Tuesday, February 25, 2014, 11:35 AM ET|Posted by Will Richmond
Disney launched its long-planned digital movie service today, dubbed Disney Movies Anywhere ("DMA" for short). Disney made a bold decision when it opted not to participate in the UltraViolet consortium that includes 6 of the other big Hollywood studios, choosing instead to go with its own "KeyChest" authentication technology. Having spent some time with Disney Movies Anywhere this morning, I think there are 5 reasons that DMA looks like a winner, offering lessons for other content providers seeking to capitalize on paid online models.
1. Great user experience - First and foremost, DMA offers a solid user experience on the desktop with big, bold graphics that strongly emphasize the movies themselves and which most kids will understand. The experience reminded me a bit of HBO Go; clearly both Disney and HBO understand the value of a well-designed, immersive experience.
Starting up was easy, I signed in and was then prompted to connect my iTunes account (more on that below). There's also a video explainer which is a nice touch. Disney is offering as a bonus "The Incredibles" which immediately appeared in "My Collection." When I watched it also included chapters to help navigation. You can easily browse the 420 movies from Disney, Pixar and Marvel using the "Browse" tab or can search for specific titles.
2. Integration with iTunes - Disney has wisely started with iTunes as its commerce partner, which dominates the electronic sell through market. When you click to buy a movie, DMA opens iTunes. Then when you buy a movie, it shows up in both your iTunes and DMA collections. This is an important point, because you don't necessarily want your kids rummaging in your iTunes account; DMA in essence functions as the kids' sandbox, which is especially valuable on the mobile apps (more below).
3. Disney apps and the value of branding - in addition to the desktop, DMA is also available as an iOS app for iPhone, iPad and iPod touch (AirPlay too, of course). Per my point above, this means that kids can stream movies from the collection whenever they're connected. Importantly, movies can also be downloaded, which means even when there isn't connectivity (or it isn't sufficient), kids can watch. All of this is a huge part of the cloud/digital locker value proposition. Gone are the days of needing to remember to pack the DVDs or carry the DVD player. Now all a parent needs is the iOS device (or soon no doubt Android or others).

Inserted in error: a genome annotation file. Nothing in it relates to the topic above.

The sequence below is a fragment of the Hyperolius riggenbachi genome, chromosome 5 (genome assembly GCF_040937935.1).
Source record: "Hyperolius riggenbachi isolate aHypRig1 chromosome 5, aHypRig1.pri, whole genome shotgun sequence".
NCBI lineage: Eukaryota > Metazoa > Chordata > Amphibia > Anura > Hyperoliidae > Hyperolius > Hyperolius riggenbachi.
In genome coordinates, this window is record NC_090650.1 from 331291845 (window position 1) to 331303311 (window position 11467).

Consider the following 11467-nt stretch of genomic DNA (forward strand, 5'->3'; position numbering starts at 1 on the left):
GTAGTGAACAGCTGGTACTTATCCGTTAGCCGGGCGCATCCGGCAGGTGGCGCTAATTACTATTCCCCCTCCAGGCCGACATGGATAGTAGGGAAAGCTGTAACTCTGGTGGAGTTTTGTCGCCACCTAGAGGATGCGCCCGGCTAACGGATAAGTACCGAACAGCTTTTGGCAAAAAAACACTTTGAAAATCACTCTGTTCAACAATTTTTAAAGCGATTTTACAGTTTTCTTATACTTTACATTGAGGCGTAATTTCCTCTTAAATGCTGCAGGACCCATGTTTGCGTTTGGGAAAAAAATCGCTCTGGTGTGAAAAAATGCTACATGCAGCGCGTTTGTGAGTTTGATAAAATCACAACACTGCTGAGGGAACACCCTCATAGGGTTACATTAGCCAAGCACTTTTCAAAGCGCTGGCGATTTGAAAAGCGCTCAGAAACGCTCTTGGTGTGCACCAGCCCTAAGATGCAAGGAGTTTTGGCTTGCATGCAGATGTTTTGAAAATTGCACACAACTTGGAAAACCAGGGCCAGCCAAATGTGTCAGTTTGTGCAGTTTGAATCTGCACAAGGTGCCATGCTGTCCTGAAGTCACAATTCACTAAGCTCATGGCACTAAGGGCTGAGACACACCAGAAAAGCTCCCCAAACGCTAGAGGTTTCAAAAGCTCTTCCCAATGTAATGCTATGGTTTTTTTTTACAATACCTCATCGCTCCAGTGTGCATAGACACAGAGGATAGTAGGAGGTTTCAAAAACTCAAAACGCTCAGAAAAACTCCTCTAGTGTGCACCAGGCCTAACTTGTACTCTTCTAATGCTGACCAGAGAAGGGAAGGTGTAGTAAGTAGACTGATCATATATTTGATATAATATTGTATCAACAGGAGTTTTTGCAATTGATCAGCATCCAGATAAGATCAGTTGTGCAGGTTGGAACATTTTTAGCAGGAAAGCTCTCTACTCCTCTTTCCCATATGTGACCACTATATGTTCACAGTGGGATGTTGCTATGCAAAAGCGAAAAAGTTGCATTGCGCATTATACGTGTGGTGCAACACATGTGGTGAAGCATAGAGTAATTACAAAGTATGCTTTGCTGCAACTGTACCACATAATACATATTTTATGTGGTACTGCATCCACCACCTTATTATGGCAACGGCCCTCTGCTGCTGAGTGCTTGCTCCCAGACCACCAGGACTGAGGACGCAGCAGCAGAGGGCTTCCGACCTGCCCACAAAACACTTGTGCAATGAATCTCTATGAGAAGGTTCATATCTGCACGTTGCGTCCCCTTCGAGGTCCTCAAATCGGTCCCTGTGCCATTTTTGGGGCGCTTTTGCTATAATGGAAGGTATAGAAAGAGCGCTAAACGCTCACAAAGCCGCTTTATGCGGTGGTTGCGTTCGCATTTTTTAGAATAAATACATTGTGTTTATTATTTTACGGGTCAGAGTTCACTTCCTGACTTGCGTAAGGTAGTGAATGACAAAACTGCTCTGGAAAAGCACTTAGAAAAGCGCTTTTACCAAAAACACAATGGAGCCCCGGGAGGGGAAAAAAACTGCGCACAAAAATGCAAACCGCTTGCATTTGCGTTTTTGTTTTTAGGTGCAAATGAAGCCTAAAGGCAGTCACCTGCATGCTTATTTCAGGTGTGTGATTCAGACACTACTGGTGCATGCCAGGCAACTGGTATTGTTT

It's also worth mentioning that the mobile apps are a critical way that Disney is exploiting its well-known brand. With the apps, DMA is an all-in-one solution - kids will come to learn that movies can be bought and played back within the service, all along reinforcing the Disney brand.
4. Early window - To help boost DMA's appeal, Disney is offering "Frozen" several weeks before its Blu-ray/DVD release. Disney has done the same with prior movies, and this is a key step in demonstrating DMA's appeal. While there's a lot more value in digital ownership than DVD, the price point (for Frozen at least) of $19.99 is still relatively high. But this is where Disney has an advantage - kids' movies are watched repeatedly, so owning actually makes sense vs. renting.
5. DVD transfer - Disney has included codes in DVDs that allow owners to gain online copies placed in their DMA collection. This means DMA gets immediately value - and usage - before any purchase needs to be made. This will help users understand the value of "buy once, access anywhere" before needing to open their wallet. That's a big plus for any paid service.
Though there are clear benefits to users for an aggregated approach, in this case I think Disney actually made the right call going it alone. Their brand and catalog are strong enough and with DMA, Disney controls the full service. Plus the Apple-Disney relationship means Disney was able to get the largest EST store on board day 1, something UV still hasn't done. DMA is going to be another proof point for consumers in demonstrating the value of anywhere access and therefore should really help the digital ownership model.